Hepatitis C Virus (HCV) clearance after treatment with direct-acting antivirals in human immunodeficiency virus (HIV)-HCV coinfection modulates systemic immune activation and HIV transcription on antiretroviral therapy

Yanina Ghiglione, María Laura Polo, Alejandra Urioste, Ajantha Rhodes, Alejandro Czernikier, César Trifone, María Florencia Quiroga, Alicia Sisto, Patricia Patterson, Horacio Salomón, María José Rolón, Sonia Bakkour, Sharon R. Lewin, Gabriela Turk, Natalia Laufer

Research output: Contribution to journalArticlepeer-review

9 Scopus citations

Abstract

Background. Hepatitis C virus (HCV) coinfection among people with human immunodeficiency virus (HIV) might perturb immune function and HIV persistence. We aimed to evaluate the impact of HCV clearance with direct-acting antivirals (DAAs) on immune activation and HIV persistence in HIV/HCV-coinfected individuals on antiretroviral therapy (ART). Methods. In a prospective observational study, ART-treated participants with HIV/HCV coinfection received sofosbuvir/ daclatasvir } ribavirin (n = 19). Blood samples were collected before DAA therapy, at the end of treatment, and 12 months after DAA termination (12MPT). T- and natural killer (NK)-cell phenotype, soluble plasma factors, cell-associated (CA)-HIV deoxyribonucleic acid (DNA) forms (total, integrated, 2LTR), CA-unspliced (US) and multiple-spliced ribonucleic acid (RNA), and plasma HIV RNA were evaluated. Results. Hepatitis C virus clearance was associated with (1) a downmodulation of activation and exhaustion markers in CD4+, CD8+ T, and NK cells together with (2) decreased plasma levels of Interferon gamma-induced protein 10 (IP10), interleukin-8 (IL- 8), soluble (s)CD163 and soluble intercellular adhesion molecule (sICAM). Cell-associated US HIV RNA was significantly higher at 12MPT compared to baseline, with no change in HIV DNA or plasma RNA. Conclusions. Elimination of HCV in HIV/HCV-coinfected individuals alters immune function and the transcriptional activity of latently infected cells. This report provides insights into the effects of HCV coinfection in HIV persistence and regards coinfected subjects as a population in which HIV remission might prove to be more challenging.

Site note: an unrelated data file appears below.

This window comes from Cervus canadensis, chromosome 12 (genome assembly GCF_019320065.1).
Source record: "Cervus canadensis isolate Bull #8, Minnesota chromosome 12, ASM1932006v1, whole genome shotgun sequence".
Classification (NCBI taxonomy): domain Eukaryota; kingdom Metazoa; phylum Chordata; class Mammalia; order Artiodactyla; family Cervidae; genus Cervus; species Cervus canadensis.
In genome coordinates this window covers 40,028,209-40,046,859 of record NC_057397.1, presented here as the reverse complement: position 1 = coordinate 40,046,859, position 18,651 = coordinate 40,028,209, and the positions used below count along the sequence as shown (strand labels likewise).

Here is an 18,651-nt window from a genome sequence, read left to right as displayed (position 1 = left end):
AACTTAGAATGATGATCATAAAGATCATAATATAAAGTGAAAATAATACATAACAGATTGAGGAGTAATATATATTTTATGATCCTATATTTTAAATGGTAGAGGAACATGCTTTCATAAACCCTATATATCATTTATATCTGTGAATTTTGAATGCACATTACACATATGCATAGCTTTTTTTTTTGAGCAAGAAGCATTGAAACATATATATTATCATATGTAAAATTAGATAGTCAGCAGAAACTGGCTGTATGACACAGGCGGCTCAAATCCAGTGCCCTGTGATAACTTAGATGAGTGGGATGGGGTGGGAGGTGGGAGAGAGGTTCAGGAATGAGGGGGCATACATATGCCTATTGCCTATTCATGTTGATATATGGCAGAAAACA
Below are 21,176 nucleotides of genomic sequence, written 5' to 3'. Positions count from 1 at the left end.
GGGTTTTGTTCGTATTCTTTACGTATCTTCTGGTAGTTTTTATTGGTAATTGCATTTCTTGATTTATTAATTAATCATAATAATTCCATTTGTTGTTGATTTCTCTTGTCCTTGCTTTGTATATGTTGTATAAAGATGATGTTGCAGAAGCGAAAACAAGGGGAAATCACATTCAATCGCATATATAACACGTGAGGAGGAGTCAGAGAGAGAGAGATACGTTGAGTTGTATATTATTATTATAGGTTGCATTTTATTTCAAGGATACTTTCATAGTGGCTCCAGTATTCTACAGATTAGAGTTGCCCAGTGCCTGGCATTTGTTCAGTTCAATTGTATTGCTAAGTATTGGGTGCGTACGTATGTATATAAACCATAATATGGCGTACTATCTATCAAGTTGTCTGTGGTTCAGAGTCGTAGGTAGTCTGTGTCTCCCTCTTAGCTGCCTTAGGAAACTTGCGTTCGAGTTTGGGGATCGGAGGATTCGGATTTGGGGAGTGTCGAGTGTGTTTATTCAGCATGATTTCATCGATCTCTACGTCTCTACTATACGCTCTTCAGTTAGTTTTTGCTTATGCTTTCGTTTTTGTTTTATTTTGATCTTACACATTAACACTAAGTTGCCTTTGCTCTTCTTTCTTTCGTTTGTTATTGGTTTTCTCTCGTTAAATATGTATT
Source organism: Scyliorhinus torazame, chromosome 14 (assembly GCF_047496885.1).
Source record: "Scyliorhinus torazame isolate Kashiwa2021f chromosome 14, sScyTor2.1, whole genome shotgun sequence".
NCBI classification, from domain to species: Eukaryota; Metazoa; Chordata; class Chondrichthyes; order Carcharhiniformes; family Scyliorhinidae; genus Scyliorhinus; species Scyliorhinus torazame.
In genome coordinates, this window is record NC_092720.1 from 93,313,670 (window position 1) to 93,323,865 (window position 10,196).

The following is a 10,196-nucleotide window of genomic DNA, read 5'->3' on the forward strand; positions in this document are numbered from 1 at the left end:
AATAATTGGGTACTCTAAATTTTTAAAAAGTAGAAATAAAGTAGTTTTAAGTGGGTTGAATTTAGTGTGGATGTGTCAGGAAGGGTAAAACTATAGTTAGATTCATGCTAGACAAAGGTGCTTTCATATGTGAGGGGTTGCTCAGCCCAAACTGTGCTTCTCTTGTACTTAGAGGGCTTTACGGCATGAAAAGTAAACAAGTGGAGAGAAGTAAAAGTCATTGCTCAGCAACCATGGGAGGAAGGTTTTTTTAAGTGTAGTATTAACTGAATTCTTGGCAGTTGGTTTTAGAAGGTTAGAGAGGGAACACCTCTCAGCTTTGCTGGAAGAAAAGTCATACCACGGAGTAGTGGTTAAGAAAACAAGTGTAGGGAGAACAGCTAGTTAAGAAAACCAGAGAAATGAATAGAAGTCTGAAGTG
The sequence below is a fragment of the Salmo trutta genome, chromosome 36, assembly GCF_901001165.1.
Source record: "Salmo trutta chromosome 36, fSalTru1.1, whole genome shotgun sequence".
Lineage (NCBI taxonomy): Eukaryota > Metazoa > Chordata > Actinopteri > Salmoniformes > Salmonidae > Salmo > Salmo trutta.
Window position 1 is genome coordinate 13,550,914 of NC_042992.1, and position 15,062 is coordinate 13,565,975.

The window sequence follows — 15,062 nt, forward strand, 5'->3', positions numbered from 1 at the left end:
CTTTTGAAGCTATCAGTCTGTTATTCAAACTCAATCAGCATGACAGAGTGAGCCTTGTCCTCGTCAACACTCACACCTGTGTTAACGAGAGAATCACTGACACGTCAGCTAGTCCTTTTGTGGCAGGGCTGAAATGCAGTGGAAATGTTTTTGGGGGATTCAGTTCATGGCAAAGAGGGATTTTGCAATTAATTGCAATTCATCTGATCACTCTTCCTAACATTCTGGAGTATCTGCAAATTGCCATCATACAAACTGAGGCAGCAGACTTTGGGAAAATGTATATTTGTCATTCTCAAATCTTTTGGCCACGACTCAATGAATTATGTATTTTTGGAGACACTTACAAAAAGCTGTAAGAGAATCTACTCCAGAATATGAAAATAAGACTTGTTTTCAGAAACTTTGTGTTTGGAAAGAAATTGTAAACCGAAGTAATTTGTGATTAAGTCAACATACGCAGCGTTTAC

Original languageEnglish
Article numberofaa115
JournalOpen Forum Infectious Diseases
Volume7
Issue number5
DOIs
StatePublished - 2020
Externally publishedYes

Keywords

  • Direct antiviral agents
  • HIV reservoir
  • Hepatitis C
  • Immune activation

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